Papua New Guinea, Sierra Leone, Sweden, Syrian Arab Republic, Trinidad and Tobago,
Tunisia, USSR, United Republic of Tanzania, Venezuela and Yugoslavia.
It currently follows the application of the Declaration to 17 Non-Self-Governing
Territories - American Samoa, Anguilla, Bermuda, the British Virgin Islands, the Cayman
Islands, East Timor, the Falkland Islands (Malvinas), Gibraltar, Guam, Montserrat, New
Caledonia, Pitcairn, St. Helena, Tokelau, the Turks and Caicos Islands, the United States
Virgin Islands and Western Sahara - as well as the Trust Territory of the Pacific Islands.
The Commit-tee annually reviews the list of Territories to which the Declaration is
The Special Committee has consistently reiterated the view that factors such as
territorial size, geographical location, size of population and limited natural resources
should not prevent the peoples of the remaining Territories from exercising their right to
self-determination, as it is ultimately for those peoples themselves to determine freely
their future political status in accordance with the relevant provisions of the United
Nations Charter and the Declaration, as well as other relevant United Nations resolutions.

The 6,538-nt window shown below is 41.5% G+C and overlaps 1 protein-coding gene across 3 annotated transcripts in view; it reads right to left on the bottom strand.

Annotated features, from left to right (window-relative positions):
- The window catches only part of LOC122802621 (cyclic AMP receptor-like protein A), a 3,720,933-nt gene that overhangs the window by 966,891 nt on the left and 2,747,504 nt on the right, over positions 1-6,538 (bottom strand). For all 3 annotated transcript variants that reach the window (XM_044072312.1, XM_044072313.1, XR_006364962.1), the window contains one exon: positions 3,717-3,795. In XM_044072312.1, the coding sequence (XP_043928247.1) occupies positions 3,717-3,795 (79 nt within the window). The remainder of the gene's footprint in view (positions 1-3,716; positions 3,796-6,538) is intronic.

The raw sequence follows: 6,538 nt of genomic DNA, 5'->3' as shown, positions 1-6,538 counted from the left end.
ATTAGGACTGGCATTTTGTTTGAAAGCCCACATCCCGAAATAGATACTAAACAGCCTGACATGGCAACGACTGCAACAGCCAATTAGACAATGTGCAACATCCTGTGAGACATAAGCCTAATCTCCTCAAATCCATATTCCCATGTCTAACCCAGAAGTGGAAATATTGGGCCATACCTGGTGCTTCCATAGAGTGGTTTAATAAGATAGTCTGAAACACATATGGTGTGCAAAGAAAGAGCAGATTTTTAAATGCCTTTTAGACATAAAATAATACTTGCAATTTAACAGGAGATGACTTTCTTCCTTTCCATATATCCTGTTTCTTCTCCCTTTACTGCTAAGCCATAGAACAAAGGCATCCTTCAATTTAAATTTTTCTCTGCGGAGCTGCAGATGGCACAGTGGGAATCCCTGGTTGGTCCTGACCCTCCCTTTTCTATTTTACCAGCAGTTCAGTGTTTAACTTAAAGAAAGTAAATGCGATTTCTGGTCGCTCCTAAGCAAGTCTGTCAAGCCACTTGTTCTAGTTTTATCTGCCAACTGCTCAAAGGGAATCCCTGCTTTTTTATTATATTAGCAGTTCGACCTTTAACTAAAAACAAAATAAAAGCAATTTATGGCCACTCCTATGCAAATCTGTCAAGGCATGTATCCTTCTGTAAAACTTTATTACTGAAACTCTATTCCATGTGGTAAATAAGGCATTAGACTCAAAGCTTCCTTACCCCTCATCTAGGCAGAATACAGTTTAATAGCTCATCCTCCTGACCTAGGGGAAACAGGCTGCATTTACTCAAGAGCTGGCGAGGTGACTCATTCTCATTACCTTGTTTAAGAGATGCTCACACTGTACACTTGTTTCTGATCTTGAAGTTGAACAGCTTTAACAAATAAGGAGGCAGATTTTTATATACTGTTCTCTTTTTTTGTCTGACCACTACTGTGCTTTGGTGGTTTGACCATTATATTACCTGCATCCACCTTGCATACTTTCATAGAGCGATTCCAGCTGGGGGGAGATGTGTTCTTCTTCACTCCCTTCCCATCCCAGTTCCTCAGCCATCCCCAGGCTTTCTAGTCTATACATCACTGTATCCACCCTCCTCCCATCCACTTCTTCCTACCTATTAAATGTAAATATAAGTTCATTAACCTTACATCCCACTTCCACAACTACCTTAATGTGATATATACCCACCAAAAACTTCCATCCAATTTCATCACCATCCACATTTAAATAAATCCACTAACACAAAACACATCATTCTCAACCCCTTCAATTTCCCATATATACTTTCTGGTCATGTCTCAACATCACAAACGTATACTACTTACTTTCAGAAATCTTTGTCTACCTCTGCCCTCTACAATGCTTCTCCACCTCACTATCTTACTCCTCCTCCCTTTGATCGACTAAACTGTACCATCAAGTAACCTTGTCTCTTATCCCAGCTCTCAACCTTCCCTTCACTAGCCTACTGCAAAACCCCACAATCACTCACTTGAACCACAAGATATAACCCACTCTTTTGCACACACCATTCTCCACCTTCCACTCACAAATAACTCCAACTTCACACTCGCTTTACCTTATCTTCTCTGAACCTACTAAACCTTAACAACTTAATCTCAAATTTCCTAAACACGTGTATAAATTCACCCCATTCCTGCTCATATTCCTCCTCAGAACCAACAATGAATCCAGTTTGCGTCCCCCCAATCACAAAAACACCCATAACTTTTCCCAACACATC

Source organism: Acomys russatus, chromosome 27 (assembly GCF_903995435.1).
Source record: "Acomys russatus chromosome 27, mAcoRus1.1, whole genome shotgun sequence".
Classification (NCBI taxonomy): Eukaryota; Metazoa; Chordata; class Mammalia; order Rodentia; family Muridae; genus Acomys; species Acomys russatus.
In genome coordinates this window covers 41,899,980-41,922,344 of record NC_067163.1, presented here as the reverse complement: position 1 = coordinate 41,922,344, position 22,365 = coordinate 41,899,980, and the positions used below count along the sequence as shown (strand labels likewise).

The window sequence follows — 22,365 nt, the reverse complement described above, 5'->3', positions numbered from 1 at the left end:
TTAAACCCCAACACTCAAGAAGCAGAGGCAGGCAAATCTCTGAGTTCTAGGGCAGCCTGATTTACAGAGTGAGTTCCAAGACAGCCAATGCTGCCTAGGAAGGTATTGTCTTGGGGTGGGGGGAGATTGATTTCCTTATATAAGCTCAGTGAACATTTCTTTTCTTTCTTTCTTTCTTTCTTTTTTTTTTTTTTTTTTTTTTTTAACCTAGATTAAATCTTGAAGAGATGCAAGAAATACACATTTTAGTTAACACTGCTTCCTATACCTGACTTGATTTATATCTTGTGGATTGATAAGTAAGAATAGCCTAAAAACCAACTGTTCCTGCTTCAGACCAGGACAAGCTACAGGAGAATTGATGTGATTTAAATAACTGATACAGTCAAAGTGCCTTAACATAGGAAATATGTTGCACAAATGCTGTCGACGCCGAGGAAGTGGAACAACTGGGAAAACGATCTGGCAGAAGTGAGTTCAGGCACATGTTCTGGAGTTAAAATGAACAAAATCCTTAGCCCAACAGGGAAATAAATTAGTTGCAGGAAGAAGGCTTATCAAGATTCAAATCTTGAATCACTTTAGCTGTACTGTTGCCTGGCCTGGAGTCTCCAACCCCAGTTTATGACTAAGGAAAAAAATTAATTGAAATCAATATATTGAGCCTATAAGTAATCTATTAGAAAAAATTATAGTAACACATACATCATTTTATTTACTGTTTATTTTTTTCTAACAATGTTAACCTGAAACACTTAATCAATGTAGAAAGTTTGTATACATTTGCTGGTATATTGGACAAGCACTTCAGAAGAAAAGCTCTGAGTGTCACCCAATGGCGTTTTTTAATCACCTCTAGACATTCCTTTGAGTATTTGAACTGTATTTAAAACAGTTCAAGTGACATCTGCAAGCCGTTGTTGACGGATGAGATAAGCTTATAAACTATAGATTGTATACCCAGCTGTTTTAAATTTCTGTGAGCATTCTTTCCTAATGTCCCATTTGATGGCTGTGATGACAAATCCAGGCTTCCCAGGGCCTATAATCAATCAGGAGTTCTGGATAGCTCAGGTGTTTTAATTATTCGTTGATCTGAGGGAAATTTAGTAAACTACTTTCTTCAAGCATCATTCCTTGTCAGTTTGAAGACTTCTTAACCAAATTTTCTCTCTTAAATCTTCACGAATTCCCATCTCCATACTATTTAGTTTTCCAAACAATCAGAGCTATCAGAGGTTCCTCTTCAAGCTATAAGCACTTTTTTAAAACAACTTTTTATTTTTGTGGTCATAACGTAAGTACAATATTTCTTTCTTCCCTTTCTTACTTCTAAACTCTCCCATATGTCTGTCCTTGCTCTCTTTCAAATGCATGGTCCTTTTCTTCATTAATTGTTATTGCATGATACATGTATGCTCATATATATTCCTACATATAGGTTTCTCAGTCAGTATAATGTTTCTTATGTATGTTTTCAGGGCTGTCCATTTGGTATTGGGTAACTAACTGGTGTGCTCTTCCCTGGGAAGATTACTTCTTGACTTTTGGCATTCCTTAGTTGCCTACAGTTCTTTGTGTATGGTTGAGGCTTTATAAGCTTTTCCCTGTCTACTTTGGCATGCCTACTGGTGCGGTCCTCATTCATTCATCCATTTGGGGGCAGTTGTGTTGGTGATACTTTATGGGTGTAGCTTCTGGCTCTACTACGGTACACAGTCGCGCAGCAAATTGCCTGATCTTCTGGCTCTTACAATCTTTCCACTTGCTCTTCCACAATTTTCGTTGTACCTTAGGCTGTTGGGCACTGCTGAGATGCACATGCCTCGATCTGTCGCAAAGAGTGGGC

In this connection, the Committee has also reaffirmed the importance of fostering an
awareness among the peoples of those Territories of all the possibilities open to them in
the exercise of their right to self-determination. Reiterating that it is the
administering Powers' responsibility to create conditions in the Territories to enable
their peoples to exercise freely that right, the Committee has called on those Powers,
taking into account the peoples' expressed wishes, to expedite the decolonization process.
It has noted efforts made towards training and placing citizens of the Territories in
public service positions and other sectors of society where contributions to development
could be made, with a view to running an independent country.
The Committee has also reaffirmed the importance it attaches to the co-operation of the
administering Powers. In that connection, it has called upon those Powers to participate
or continue to participate in the work of the Committee and to invite United Nations
visiting missions to the Territories under their administration.
The Special Committee held two regional seminars in 1990, one in the Pacific and the
other in the Caribbean region, in observance of the thirtieth anniversary of the
Declaration. The primary objectives of the two events were to provide the Special
Committee with the opportunity to discuss the specific problems of the remaining dependent
Territories, most of them small island Territories, their special needs and the challenges
posed by their geographical locations and other specific conditions and to draw up plans
for the rapid decolonization of those Territories, bearing in mind the provisions of the
General Assembly resolution calling for a complete decolonization by the year 2000.
Statements Presented to the United Nations Committee on
Decolonization by various organizations concerned with the treatment of East Timor
(June - July, 1998)